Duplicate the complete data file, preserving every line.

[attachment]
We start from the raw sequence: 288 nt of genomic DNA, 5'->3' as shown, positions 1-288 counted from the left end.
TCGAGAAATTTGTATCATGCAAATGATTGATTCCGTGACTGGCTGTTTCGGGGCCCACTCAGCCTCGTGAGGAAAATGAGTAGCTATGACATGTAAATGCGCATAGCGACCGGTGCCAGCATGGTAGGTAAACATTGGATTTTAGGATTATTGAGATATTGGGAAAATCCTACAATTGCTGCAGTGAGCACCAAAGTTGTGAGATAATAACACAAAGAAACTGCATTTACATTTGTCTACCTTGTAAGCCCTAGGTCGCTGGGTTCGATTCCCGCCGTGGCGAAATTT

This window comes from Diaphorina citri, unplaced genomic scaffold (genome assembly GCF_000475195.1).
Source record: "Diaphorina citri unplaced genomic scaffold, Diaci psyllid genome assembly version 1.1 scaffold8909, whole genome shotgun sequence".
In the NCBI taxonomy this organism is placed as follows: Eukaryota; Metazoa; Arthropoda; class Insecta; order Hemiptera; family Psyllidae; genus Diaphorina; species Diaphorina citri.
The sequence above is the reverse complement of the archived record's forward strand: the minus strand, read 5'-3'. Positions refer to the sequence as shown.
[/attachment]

We start from the raw sequence: 288 nt of genomic DNA, 5'->3' as shown, positions 1-288 counted from the left end.
TCGAGAAATTTGTATCATGCAAATGATTGATTCCGTGACTGGCTGTTTCGGGGCCCACTCAGCCTCGTGAGGAAAATGAGTAGCTATGACATGTAAATGCGCATAGCGACCGGTGCCAGCATGGTAGGTAAACATTGGATTTTAGGATTATTGAGATATTGGGAAAATCCTACAATTGCTGCAGTGAGCACCAAAGTTGTGAGATAATAACACAAAGAAACTGCATTTACATTTGTCTACCTTGTAAGCCCTAGGTCGCTGGGTTCGATTCCCGCCGTGGCGAAATTT

This window comes from Diaphorina citri, unplaced genomic scaffold (genome assembly GCF_000475195.1).
Source record: "Diaphorina citri unplaced genomic scaffold, Diaci psyllid genome assembly version 1.1 scaffold8909, whole genome shotgun sequence".
In the NCBI taxonomy this organism is placed as follows: Eukaryota; Metazoa; Arthropoda; class Insecta; order Hemiptera; family Psyllidae; genus Diaphorina; species Diaphorina citri.
The sequence above is the reverse complement of the archived record's forward strand: the minus strand, read 5'-3'. Positions refer to the sequence as shown.